Thanksgiving Day

     I’ve been told that Thanksgiving Day is the day the pilgrims and the Native Americans broke bread in...

     I’ve been told that Thanksgiving Day is the day the pilgrims and the Native Americans broke bread in New England, and I’ve often wondered what was really on the mind of the pilgrim who asked the Native American sitting next to him to pass the corn. What those Native Americans were unaware of was that they were receiving the turkey treatment. In other words, they were being fattened up for the kill because this dinner set in motion how their land would one day become the pilgrims’ land. After all, the people who were happy living in England stayed there and the unhappy people, like the thieves, crooks and scoundrels left for a new home and victims. Therefore, what happened to the Native Americans wasn’t something that just happened, it was planned.

     History books have taught me that pilgrims came to the new land seeking a new life. However, it’s unfortunate that I only have an account of what happened from the side of the Europeans. That’s like getting all your information about slavery from the slave owners. It appears to me that any account of anything that doesn’t include both sides also doesn’t include the whole truth. I would not be surprised to find out that India, South Africa, The Caribbean Islands, Canada, Asia, and Australia all had their version of a Thanksgiving.

     For some reason the pilgrims had the idea that they could show the Native Americans a better way of life; but were the Natives complaining? Did they send for the pilgrims? Were they dissatisfied with their way of life? It seems to me, the only ones not satisfied with the way they were living was the pilgrims, that’s why they left England. Somehow the pilgrims took the position that these poor, primitive, and uncivilized people needed them. The Natives used tools like bows and arrows, spears, sticks, rocks, etc. I’ve heard people say the reason the natives didn’t have guns was that they lacked the technological way of thinking to make guns. However, there is another way to look at that position when you realize what guns are made for. Guns are made for killing. The Natives didn’t need guns because they didn’t need to build a war machine. They also didn’t need ships to take them to places where they weren’t wanted; so it’s fair to say, they were happy being who they were, where they were.

     The Pilgrims were guests who came to dinner but had no intention of ever leaving. They planned to make the native’s home their home, and they were prepared to accomplish this by any means necessary. Every time one of those big ships sailed away, it left people here. I can only wonder what went through the minds of the Natives when each time they went to visit the pilgrims, there were more of them. What America should be thankful for is that the Native Americans didn’t have their war machine, because if they had, some things in American history may have happened differently. For instance, the wars that America fought may not have happened, the slaves that Americans bought could have stayed in Africa and the bomb that was dropped on Japan may not have been made.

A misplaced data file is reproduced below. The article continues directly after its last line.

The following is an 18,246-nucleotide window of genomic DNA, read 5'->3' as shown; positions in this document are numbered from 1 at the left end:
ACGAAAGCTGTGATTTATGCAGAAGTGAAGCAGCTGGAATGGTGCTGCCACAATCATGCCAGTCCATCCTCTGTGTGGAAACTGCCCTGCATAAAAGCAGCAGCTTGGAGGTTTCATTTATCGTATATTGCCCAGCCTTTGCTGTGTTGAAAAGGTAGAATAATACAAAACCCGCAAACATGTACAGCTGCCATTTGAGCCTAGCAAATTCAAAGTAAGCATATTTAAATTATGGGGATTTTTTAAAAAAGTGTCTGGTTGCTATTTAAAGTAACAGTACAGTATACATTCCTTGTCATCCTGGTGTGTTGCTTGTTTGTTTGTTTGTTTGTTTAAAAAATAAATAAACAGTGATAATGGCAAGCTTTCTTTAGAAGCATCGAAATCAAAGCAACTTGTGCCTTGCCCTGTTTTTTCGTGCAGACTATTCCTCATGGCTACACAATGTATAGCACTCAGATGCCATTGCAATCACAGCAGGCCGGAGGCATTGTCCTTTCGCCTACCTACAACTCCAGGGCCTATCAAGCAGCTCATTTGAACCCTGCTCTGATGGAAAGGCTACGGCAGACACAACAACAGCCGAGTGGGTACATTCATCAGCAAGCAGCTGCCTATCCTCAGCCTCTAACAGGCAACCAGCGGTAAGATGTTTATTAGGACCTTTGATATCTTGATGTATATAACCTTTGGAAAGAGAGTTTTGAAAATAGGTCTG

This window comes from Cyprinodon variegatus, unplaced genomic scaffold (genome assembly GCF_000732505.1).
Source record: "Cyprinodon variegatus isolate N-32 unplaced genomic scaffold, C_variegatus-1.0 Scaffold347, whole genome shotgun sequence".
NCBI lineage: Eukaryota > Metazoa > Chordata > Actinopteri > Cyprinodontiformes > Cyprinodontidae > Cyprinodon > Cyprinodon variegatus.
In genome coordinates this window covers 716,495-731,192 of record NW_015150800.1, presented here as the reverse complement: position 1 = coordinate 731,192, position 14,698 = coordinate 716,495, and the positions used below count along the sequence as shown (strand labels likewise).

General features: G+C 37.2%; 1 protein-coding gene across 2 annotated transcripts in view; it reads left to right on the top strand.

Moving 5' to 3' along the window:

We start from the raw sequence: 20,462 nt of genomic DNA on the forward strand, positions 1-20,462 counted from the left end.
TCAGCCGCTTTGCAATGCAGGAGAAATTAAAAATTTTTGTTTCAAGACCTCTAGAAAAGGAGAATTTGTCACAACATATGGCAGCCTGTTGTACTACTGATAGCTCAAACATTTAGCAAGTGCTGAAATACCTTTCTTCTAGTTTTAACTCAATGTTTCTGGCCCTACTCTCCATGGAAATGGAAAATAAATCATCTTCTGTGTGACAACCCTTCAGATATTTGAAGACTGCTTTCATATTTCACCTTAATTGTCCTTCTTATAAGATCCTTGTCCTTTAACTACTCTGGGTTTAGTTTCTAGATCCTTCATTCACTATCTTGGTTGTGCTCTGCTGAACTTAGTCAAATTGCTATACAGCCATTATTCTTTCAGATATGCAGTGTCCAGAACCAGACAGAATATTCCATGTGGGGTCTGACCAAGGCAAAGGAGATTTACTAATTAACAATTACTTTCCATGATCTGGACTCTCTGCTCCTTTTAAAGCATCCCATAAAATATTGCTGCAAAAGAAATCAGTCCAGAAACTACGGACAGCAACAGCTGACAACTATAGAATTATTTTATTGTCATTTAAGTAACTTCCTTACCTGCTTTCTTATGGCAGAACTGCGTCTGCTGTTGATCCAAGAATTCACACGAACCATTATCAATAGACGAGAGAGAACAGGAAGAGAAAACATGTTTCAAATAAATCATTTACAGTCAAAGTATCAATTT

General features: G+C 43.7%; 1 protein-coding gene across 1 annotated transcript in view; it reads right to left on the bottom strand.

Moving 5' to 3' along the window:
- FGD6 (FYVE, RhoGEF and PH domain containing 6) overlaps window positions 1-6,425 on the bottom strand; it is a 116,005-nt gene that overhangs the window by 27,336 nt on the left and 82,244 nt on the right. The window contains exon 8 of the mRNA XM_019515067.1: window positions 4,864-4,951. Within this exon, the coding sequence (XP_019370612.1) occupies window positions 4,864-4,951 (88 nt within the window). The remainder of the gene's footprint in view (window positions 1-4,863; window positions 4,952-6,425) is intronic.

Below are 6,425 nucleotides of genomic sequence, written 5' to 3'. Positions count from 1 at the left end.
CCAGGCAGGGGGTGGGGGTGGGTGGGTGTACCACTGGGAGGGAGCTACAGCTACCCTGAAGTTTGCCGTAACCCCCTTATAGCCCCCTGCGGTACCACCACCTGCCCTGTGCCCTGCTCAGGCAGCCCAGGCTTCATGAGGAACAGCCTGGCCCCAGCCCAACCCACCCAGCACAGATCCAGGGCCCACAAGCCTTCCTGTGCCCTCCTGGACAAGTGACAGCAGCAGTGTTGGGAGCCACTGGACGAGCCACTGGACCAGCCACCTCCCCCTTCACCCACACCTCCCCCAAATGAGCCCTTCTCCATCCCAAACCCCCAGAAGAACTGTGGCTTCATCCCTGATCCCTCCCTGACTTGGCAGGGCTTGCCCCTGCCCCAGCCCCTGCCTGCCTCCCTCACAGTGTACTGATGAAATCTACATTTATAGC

Black people seem to look forward to Thanksgiving Day as one of the days when black women perform magic with an oven. I have often wondered why my people insist on celebrating the day that marks the beginning of the Holocaust of the Native Americans. How would black people feel if the Native Americans celebrated the beginning of slavery? Maybe black people should spend a little more time examining the possibility that we had more in common with Native Americans, by accident, than we had with the pilgrims, on purpose. Something inside me suggests the first Thanksgiving did not happen the way it was taught. The same ploy was probably used in South Africa and Australia; which was to be nice until they had enough people and weapons to take over.  

     Plymouth Rock became a fort, the fort became a colony, the colony became thirteen (13) colonies, the thirteen (13) colonies became forty-eight (48) states and the forty-eight (48) states became fifty (50) states, and it all started with a meal.

     One thing is for sure, the birth of America was a C-section…

Written by Narada K Brown
Kenneth Brown brown6207@bellsouth.net AUTHOR BIO Kenneth Brown is the father of four grown daughters. Although he was born and raised in New York City; he now lives in a suburb of Atlanta, Georgia. In an honest and gripping description, his book, the System versus the Law tells how he achieved the American Dream and then threw it away. Despite growing up in the projects, he lived in suburbia and had a wife and kids who loved him. He became a successful businessman and an NCAA basketball official. He has been deeply influenced by such people as Carl Brown, Thurgood Marshall, Malcolm X, Angela Davis, Siddhartha Gautama, and Gurumayi Chidillasananda. He has a book published titled: “The System versus the Law” His published articles: Black History, The Future of Black History, Fathers, Message To My People, Religion, Emotional Awareness, Thanksgiving, Christmas, Independence Day, Christianity and Slavery, Black Republicans, The Politics of America, Activist, Iraq and My Show. Board Member of: “Freedom Behind Bars Foundation, Inc.” Profile

American History

Narada K Brown in History


Narada K Brown in History

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